Wednesday, April 20, 2011

Dakkota Huber: French and a cruise in the Caribbean

Dakkota Huber, FRE 114 Accelerated Beginning French student, comments on her trip to St. Martin, her experiences with the French language and with the people. Thank you, Dakkota, for sharing your beautiful photos with us!

Dakkota Huber

Cruise Experience
                  In early March, I went on a Royal Caribbean cruise with my family to the Caribbean Islands: St. Thomas, St. Martin, San Juan, and Labadee, Haiti.  I had been so excited just to go on vacation to places I had never been and to just sit and relax.  I knew that St. Martin or St. Maarten (if you’re on the Dutch part of the island) was a francophone country and I was totally excited to use some French I had been learning.  As soon as we boarded the ship, I could hear so many different languages but I kept my ears open for French.  When we had a “prep-for-the-Titanic” drill, my grandpa and I sat next to a French family.  I could pick up on several words little words and phrases such as what time they were going to eat lunch.  I was so surprised that there were so many French people on our ship!  Each time we heard a foreign language my family would look at me and I would nod my head if I knew they were speaking French.  In fact, each day the ship provided an itinerary that told guests what was going on each day on the ship!  I went and got an itinerary listed in French and could read most of it. 
                  On the fourth day of our cruise, we ported at St. Martin.  This was it: my chance to play translator for my aunt, uncle, and grandpa.  We took a 4x4 jeep tour around the island.  As my uncle drove, I pointed out different signs that were in French and read them aloud to my family.  My aunt was impressed that I could tell them what times that a store opened and closed—they couldn’t tell because it was listed in French. The views were beautiful, but the island itself was very dirty.  It was surreal to see the amount of poverty that engulfed the island.  It became further apparent when we visited a marketplace on the French side of the island.  Merchants sold souvenirs such as t-shirts, magnets, bags, and hats, but they also sold the French headscarves that are worn in the Caribbean because it is so hot there—It was only March and it was blazing hot!!  It is really sad because I didn’t want to barter too much with the natives because I knew that selling these products is their only lifeline to survive.  It’s how they made a living.  I bought several things including a magnet and hats for my little brothers.  I looked at some of the island dresses they were selling for my little sister.  The woman who ran the stand hurried over to help me—and to try to make a sale—we went through several sizes but I couldn’t decide which size would fit my little sister.  The woman kept holding up larger dresses, but didn’t understand that they were too big.  I thought quickly about what French I knew that would help me in this situation. Aha!  “Trop grande!”  It may not have been the most correct way to say that the dress would be too large for my sister, but those few words conveyed the message and the woman understood what I was saying.  I didn’t end up buying a dress from that shop, but in order to thank the woman for her efforts in trying to help me, I did buy hats the for my brothers from her.  After that, we left the merchant area and looked around a shopping mall—which was listed in euros not in American dollars!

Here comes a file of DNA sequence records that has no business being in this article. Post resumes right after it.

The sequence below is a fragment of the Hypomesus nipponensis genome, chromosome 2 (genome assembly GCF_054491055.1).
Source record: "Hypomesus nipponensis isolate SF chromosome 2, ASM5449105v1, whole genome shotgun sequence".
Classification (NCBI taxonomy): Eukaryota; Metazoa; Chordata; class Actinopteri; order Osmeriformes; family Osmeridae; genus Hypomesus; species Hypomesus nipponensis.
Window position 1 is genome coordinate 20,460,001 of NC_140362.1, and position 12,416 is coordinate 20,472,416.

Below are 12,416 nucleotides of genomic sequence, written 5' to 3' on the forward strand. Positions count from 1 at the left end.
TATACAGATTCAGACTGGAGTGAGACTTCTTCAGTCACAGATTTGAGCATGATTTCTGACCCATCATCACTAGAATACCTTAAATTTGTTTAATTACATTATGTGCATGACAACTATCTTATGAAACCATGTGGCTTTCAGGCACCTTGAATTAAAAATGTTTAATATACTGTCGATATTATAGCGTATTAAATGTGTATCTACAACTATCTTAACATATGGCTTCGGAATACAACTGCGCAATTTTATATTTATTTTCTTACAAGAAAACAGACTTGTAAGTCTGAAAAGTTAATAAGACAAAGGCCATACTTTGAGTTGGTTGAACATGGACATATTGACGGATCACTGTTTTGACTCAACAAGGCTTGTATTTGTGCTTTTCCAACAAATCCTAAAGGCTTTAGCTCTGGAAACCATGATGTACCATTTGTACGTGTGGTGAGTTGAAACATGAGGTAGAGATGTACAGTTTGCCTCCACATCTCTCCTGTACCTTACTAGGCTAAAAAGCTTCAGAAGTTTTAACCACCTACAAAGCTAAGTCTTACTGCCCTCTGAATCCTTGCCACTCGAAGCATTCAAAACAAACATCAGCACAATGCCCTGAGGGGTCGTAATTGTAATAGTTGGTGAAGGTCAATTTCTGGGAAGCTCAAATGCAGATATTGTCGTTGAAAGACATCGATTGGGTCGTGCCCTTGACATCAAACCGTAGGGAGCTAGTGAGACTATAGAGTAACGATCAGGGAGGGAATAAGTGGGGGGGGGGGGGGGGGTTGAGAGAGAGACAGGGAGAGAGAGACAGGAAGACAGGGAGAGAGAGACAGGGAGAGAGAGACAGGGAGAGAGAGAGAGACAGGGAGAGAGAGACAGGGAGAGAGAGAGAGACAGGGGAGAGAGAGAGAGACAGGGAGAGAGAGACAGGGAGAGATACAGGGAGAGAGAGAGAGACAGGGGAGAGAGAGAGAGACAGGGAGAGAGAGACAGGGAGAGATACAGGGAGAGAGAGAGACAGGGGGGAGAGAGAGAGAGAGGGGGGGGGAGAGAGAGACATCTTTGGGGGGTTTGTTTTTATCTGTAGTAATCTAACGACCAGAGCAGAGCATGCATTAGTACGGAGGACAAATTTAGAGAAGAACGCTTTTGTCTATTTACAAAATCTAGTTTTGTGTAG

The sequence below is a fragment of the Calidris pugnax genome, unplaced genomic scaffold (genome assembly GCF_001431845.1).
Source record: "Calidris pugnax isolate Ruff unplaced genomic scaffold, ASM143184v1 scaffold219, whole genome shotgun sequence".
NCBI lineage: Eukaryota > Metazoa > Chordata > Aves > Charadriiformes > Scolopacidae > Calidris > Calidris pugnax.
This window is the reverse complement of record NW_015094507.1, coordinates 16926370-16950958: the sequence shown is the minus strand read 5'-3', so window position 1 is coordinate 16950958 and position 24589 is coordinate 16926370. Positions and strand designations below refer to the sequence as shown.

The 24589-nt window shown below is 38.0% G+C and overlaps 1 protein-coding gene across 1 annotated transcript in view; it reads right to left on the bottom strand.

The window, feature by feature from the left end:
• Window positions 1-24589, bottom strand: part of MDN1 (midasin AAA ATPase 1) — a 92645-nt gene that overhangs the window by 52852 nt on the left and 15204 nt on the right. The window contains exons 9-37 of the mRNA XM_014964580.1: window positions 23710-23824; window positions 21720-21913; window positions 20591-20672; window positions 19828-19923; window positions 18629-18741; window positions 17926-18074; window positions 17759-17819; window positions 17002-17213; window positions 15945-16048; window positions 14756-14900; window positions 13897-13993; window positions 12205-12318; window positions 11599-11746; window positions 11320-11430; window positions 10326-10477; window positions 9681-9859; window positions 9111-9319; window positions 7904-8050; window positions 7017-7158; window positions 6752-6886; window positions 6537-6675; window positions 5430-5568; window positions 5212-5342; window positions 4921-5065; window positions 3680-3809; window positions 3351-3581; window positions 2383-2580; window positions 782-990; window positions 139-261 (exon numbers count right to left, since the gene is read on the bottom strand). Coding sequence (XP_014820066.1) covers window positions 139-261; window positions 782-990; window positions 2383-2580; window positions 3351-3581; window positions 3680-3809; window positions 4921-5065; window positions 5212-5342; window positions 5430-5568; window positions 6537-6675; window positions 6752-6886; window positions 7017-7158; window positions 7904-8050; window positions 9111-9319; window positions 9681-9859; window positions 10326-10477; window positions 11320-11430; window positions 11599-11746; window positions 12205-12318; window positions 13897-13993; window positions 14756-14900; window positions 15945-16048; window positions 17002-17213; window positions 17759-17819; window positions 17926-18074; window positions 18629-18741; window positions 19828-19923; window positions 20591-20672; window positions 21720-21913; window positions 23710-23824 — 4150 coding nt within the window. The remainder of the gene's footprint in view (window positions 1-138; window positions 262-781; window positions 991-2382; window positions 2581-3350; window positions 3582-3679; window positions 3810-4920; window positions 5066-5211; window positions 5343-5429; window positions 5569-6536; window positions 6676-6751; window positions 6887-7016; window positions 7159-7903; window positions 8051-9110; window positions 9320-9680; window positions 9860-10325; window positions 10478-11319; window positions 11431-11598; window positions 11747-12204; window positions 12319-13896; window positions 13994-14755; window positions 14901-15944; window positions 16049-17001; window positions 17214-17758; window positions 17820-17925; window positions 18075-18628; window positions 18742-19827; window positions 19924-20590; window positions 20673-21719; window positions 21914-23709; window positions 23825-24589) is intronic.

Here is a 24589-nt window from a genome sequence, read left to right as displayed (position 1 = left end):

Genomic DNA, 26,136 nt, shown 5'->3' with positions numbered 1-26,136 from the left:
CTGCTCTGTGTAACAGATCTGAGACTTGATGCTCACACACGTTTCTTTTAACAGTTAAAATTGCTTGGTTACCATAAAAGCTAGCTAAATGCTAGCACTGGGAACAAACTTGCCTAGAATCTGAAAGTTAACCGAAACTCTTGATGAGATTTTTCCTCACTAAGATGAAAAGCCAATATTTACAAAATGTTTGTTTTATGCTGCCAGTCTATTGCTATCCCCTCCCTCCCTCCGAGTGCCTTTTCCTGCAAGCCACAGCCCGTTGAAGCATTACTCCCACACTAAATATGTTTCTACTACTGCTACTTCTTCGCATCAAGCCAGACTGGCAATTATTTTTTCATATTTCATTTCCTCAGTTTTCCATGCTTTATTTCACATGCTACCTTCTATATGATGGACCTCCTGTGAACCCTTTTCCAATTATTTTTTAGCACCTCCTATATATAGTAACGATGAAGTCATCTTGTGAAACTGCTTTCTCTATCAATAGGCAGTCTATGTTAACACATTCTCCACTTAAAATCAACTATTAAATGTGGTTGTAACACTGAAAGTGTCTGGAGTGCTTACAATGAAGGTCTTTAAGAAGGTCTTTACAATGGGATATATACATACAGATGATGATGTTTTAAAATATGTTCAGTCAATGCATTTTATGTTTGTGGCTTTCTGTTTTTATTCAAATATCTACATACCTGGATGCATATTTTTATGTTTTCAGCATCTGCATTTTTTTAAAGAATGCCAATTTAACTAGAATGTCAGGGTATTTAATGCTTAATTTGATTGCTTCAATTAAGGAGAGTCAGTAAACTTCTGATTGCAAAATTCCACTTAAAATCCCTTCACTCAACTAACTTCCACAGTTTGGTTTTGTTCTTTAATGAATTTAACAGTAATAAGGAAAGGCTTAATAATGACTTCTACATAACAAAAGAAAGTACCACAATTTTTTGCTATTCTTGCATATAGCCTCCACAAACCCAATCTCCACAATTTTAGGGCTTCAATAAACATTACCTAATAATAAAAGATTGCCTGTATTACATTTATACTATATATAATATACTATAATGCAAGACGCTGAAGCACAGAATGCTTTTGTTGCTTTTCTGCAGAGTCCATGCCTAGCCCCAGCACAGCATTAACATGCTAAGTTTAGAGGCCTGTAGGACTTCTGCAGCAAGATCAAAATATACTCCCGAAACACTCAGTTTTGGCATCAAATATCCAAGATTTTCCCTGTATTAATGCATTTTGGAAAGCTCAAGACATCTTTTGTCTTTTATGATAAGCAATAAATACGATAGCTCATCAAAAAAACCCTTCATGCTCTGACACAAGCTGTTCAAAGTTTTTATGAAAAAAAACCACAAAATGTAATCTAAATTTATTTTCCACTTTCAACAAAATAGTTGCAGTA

Even though I may not have been able to carry on a full conversation with any French people I encountered, I could understand and respond with the vocabulary and the knowledge I did have.  It was fun to be able to use what I had been learning, and it was even more fun to share that knowledge with my family. 

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